(ii) The majority of benefit being felt by the middle classes. This relates partly to point (i) but also arises because the developers (usually private sector) of sporting venues wish, quite naturally, to make a profit on the resale of the infrastructure once the games are over. While they have often undertaken to surrender a proportion of the development for social purposes (in the sense of the term ‘social’ housing) as part of their tender, this is invariably a minority proportion with the majority reserved for sale or rent to wealthier clients.
(iii) A questionable sporting legacy. Whilst there is often a burst of enthusiasm for sporting activity in the immediate aftermath of the Games (and there has unquestionably been an increase in some sports in the UK following the London Games, especially cycling and triathlon), in most cases this returns to the pre-Games level in most venues within a relatively short time.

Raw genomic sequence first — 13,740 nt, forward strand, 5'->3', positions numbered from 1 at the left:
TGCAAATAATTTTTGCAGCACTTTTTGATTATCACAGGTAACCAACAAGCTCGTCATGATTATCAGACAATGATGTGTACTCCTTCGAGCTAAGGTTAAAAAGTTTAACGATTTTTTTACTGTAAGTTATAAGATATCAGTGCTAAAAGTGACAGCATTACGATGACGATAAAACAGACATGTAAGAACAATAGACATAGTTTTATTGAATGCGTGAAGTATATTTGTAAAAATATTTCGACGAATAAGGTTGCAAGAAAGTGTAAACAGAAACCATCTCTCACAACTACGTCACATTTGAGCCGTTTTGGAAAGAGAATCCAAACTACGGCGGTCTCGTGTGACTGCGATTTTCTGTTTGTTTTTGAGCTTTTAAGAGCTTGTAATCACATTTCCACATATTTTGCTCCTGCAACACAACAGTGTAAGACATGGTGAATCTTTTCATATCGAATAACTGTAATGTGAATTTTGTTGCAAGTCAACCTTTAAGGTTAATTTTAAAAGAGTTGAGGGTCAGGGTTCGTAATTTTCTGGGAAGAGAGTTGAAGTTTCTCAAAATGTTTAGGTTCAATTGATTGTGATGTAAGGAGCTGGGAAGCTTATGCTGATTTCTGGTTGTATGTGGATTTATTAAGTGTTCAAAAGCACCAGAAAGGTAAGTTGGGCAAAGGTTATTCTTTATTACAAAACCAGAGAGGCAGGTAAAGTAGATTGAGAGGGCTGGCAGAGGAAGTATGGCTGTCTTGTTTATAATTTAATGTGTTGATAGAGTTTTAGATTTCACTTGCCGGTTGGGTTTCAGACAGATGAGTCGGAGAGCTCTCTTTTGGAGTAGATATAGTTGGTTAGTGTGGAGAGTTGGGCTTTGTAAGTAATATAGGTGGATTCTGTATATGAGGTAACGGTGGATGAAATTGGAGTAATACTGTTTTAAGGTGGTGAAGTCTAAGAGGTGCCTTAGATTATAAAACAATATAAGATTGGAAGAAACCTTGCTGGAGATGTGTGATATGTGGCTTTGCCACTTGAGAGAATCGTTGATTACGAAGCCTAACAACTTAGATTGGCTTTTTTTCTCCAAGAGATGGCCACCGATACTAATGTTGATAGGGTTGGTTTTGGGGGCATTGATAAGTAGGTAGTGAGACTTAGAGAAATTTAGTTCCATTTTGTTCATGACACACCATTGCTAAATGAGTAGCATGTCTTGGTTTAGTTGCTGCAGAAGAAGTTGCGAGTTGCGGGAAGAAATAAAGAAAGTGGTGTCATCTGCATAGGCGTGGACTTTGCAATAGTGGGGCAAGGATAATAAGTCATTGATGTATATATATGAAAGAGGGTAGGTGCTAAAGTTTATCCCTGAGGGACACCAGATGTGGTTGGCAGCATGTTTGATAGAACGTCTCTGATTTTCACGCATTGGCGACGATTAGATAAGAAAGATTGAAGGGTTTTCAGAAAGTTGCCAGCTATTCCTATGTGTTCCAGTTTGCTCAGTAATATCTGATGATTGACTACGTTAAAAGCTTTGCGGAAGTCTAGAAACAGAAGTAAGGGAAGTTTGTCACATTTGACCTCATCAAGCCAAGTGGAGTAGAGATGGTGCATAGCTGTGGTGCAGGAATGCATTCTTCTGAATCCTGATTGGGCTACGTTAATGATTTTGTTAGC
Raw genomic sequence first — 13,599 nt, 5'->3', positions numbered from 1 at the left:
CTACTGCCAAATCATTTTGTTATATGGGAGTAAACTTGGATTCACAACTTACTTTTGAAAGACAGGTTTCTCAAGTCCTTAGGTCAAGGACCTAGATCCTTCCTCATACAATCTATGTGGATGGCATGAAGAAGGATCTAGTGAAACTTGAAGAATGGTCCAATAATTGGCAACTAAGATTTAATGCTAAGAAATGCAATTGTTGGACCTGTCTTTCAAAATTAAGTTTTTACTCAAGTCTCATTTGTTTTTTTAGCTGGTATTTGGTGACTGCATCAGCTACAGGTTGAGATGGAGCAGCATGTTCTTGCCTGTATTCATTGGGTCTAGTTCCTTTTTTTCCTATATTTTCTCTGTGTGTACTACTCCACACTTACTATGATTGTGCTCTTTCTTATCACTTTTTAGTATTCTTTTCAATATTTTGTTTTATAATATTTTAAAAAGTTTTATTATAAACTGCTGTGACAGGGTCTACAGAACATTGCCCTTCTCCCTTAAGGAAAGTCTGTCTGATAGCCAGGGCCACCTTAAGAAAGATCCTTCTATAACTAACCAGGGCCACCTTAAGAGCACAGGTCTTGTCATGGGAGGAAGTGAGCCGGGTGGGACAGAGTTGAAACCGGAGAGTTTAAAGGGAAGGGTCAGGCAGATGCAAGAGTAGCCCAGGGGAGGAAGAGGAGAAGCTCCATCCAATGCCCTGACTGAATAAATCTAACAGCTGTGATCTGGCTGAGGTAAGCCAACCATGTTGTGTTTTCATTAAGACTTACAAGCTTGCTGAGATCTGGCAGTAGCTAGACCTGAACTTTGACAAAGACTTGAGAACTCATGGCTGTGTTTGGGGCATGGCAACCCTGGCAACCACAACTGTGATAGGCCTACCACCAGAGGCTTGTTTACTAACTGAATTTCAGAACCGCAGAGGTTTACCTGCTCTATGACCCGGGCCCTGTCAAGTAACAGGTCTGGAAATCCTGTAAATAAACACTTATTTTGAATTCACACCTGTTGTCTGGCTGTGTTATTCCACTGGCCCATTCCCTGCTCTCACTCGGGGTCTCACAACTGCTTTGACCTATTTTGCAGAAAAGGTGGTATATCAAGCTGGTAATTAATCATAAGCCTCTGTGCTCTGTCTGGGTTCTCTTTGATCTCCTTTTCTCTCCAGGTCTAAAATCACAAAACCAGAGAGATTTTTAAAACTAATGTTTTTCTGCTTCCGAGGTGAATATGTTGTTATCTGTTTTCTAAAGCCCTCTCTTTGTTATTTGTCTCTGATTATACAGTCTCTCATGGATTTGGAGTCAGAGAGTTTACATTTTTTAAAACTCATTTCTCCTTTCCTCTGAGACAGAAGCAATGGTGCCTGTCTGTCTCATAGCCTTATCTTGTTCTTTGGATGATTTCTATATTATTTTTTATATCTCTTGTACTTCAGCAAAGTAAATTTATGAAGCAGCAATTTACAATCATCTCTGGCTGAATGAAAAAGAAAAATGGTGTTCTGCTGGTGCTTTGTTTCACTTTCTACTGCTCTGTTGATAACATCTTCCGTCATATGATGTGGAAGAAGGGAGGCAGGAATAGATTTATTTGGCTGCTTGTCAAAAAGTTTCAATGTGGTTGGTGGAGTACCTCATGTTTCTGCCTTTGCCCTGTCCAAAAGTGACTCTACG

(iv) Usually excellent profit margins for private sector. Generally speaking the private sector tends to do very well out of the Olympic Games (and other major sporting events) but the profit made seldom returns to the public sector in anything like the quantities often claimed beforehand.